Montague ‘Monty’ Joseph Smith WX9143 died 1943
Joseph ‘Joe’ Sevier WX8544 died 1945
Dudley Joseph Squire WX9330 KIA 1942
Eric Reginald (Reg) ‘Buck’ Rogers WX9005 Returned to WA
Smith, Squire and Rogers joined ‘C’ Company No. 12 Platoon and Sevier joined Headquarters Company.
Mukinbudin began to take shape following end of WW1 with the release of land to attract settlement.
Thereafter came the construction of community and commercial businesses and a railway extension provided three trains a week bringing supplies and transporting wheat. As with all country towns Mukinbudin had its popular football and cricket teams. To cater for the increasing population of post war migrants a soccer team was added to the town’s sporting options.
During early 1930’s the district suffered droughts and poor wheat prices. Many farmers relinquished their farms, leaving their properties with little and their hopes and dreams crushed,
The four men enlisted in October 1940. Smith was the only Western Australian born; the other three migrated from England.
‘Monty’ Smith was born in Perth, attended Victoria Park Primary School before his family moved to Koorda where he continued school. In 1926 the Smiths took up a property within the Mukinbudin district, in a new settlement at Lake Brown.
The property would have been virgin land.
His mother Lillian Smith was left on her own and with her large family took on the responsibility of running the farm. There was little time for outside interests for ‘Monty’ or any family members He did play football and cricket but was not able to commit regularly to a district team.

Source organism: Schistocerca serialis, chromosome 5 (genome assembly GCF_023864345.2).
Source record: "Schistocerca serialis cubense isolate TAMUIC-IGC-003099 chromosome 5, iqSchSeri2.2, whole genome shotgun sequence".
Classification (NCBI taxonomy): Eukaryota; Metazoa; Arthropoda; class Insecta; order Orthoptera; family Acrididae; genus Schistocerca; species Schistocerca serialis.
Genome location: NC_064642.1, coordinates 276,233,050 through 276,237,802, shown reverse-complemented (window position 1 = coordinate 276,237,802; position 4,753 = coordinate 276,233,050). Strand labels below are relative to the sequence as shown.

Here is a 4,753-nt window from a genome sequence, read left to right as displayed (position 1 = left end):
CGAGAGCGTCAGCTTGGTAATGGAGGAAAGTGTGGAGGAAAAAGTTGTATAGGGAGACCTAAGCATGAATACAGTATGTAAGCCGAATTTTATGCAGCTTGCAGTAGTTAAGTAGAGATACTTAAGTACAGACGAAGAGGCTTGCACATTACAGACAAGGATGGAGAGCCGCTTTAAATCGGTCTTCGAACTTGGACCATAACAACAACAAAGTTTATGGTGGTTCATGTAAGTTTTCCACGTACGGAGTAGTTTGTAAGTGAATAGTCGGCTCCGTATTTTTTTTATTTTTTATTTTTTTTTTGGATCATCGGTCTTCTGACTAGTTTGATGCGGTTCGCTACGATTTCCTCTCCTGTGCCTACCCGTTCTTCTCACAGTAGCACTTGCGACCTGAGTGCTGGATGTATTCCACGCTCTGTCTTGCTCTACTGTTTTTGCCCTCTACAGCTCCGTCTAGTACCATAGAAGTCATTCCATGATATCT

Lillian Smith known as ‘Mrs. L.M.’ was much respected in the district and in 1933 was the only woman from the area to be called to a Royal Commission into the Agricultural Bank.
From Singapore Monty Smith was drafted into ‘F’ Force to go to Thailand. He died of dysentery and tropical ulcers at Tanbaya Hospital Camp, Burma on the 13th November 1943.
In 1928 his mother and an older brother and his family joined Joe Sevier who migrated to Western Australia 1925/26 with two older brothers. He was the youngest of 8 children born near Bristol, England. (Four older brothers served in the British forces during WW1.) Joe worked in the wheatbelt area of Narrogin and Korrelocking before settling at Wilgoyne near Muckinbudin in 1927.
In 1928 his mother and an older brother and his family joined Joe. They initially lived in tents on their employer’s farm. With only a horse and cart, trips to Mukinbudin were rare. They went to the nearest rail siding Lake Brown where there were several wheat lumpers’ camps. There was one store, one bakery, one butcher and a hall.
Joe and his brothers worked in the area clearing roads, tractor driving, fencing and general farm work. Joe and one of his brothers, Fred took up virgin land. They cleared a small area and Emus invaded and destroyed their first crop.
Joe was a keen soccer player and represented Wilgoyne playing in the same competition as Dudley Squire from Mukinbudin. He rode a Harley motor bike. His last job was at Nungarin before he enlisted.
Joe Sevier married a girl from Adelaide shortly before going overseas.